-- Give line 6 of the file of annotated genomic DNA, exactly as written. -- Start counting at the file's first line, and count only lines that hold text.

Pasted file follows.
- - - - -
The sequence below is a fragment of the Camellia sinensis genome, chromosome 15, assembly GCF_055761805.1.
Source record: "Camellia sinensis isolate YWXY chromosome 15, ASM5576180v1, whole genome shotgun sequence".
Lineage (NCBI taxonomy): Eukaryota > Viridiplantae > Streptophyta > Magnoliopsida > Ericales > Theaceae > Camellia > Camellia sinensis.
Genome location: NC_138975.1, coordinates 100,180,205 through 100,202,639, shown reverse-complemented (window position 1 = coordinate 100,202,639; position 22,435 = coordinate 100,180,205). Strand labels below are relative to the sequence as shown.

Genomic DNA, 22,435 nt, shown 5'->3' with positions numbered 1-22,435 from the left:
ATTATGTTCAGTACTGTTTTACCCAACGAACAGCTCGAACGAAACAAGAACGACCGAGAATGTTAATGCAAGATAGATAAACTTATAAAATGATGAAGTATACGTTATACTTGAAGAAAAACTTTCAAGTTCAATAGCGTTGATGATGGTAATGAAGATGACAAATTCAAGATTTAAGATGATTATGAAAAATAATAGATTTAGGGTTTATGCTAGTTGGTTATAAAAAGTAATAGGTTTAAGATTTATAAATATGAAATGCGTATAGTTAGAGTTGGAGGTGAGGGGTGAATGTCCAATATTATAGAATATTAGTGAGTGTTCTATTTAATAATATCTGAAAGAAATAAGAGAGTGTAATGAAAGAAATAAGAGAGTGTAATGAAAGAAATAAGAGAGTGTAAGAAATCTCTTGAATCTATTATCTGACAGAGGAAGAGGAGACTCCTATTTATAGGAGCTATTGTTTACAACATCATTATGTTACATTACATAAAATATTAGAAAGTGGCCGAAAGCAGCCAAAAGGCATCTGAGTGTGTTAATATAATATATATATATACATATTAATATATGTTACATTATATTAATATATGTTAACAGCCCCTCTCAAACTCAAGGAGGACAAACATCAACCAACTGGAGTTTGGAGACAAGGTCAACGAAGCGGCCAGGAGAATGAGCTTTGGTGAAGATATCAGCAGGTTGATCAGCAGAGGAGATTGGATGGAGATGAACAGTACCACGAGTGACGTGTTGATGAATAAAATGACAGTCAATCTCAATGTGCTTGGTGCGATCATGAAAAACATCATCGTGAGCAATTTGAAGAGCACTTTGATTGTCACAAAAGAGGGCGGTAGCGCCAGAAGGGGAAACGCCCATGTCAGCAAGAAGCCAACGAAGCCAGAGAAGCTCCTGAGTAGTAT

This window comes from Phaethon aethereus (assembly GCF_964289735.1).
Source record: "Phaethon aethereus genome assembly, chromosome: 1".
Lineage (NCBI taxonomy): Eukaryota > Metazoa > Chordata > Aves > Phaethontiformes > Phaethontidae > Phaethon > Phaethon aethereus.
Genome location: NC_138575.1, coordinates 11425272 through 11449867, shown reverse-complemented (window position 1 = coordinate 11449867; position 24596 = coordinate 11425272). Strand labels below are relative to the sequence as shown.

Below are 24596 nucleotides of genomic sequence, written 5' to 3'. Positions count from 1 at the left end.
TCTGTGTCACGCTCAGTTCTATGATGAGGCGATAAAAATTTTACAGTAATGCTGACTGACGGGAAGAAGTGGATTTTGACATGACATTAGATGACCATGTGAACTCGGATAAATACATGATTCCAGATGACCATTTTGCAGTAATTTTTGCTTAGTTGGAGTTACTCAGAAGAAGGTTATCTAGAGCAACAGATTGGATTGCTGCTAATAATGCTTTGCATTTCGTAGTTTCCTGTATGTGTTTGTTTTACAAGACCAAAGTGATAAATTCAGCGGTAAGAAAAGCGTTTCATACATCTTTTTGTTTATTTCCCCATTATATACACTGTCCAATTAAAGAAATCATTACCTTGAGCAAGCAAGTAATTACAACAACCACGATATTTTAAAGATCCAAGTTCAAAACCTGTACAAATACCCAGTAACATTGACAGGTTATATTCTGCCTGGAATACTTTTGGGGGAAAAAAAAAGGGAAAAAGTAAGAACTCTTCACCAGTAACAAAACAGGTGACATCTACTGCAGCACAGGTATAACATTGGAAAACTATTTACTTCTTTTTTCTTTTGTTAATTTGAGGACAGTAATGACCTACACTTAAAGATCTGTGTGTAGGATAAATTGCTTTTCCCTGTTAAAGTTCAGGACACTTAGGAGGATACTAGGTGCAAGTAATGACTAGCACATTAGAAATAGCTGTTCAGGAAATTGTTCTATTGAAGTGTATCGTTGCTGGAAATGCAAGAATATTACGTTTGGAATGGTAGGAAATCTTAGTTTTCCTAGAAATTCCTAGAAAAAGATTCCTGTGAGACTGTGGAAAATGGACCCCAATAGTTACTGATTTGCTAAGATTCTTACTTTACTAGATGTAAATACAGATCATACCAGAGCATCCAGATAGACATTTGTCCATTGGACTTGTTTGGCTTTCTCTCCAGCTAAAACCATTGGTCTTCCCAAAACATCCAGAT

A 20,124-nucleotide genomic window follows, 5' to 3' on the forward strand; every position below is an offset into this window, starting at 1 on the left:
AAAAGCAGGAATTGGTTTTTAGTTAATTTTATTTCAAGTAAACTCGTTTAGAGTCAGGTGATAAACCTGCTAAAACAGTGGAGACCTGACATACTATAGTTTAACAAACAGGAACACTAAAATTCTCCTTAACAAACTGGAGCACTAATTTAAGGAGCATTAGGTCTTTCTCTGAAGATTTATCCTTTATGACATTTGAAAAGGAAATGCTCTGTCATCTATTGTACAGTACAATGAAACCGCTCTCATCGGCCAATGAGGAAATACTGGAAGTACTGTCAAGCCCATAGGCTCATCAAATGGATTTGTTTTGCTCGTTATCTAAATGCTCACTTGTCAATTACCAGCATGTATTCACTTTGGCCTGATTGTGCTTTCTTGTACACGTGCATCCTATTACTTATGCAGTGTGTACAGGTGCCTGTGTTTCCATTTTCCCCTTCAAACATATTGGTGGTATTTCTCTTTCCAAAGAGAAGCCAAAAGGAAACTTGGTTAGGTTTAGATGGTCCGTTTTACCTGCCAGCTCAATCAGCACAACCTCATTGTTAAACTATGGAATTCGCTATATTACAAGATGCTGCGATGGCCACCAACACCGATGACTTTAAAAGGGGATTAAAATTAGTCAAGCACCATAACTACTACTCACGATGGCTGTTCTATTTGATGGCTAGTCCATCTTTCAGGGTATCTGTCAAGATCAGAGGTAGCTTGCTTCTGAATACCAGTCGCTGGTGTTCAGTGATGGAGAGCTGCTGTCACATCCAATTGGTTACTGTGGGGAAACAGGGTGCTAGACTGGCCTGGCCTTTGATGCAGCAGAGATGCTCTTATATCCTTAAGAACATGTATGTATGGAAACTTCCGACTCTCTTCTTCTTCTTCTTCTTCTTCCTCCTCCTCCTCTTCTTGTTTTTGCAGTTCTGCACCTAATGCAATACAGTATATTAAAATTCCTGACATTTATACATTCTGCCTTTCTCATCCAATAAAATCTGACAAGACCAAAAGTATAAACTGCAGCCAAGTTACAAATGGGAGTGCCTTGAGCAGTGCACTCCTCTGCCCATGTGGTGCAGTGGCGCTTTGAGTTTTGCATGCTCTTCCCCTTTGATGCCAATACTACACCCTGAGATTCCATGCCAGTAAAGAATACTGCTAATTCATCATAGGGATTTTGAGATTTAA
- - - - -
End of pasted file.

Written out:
ATTATGTTCAGTACTGTTTTACCCAACGAACAGCTCGAACGAAACAAGAACGACCGAGAATGTTAATGCAAGATAGATAAACTTATAAAATGATGAAGTATACGTTATACTTGAAGAAAAACTTTCAAGTTCAATAGCGTTGATGATGGTAATGAAGATGACAAATTCAAGATTTAAGATGATTATGAAAAATAATAGATTTAGGGTTTATGCTAGTTGGTTATAAAAAGTAATAGGTTTAAGATTTATAAATATGAAATGCGTATAGTTAGAGTTGGAGGTGAGGGGTGAATGTCCAATATTATAGAATATTAGTGAGTGTTCTATTTAATAATATCTGAAAGAAATAAGAGAGTGTAATGAAAGAAATAAGAGAGTGTAATGAAAGAAATAAGAGAGTGTAAGAAATCTCTTGAATCTATTATCTGACAGAGGAAGAGGAGACTCCTATTTATAGGAGCTATTGTTTACAACATCATTATGTTACATTACATAAAATATTAGAAAGTGGCCGAAAGCAGCCAAAAGGCATCTGAGTGTGTTAATATAATATATATATATACATATTAATATATGTTACATTATATTAATATATGTTAACAGCCCCTCTCAAACTCAAGGAGGACAAACATCAACCAACTGGAGTTTGGAGACAAGGTCAACGAAGCGGCCAGGAGAATGAGCTTTGGTGAAGATATCAGCAGGTTGATCAGCAGAGGAGATTGGATGGAGATGAACAGTACCACGAGTGACGTGTTGATGAATAAAATGACAGTCAATCTCAATGTGCTTGGTGCGATCATGAAAAACATCATCGTGAGCAATTTGAAGAGCACTTTGATTGTCACAAAAGAGGGCGGTAGCGCCAGAAGGGGAAACGCCCATGTCAGCAAGAAGCCAACGAAGCCAGAGAAGCTCCTGAGTAGTAT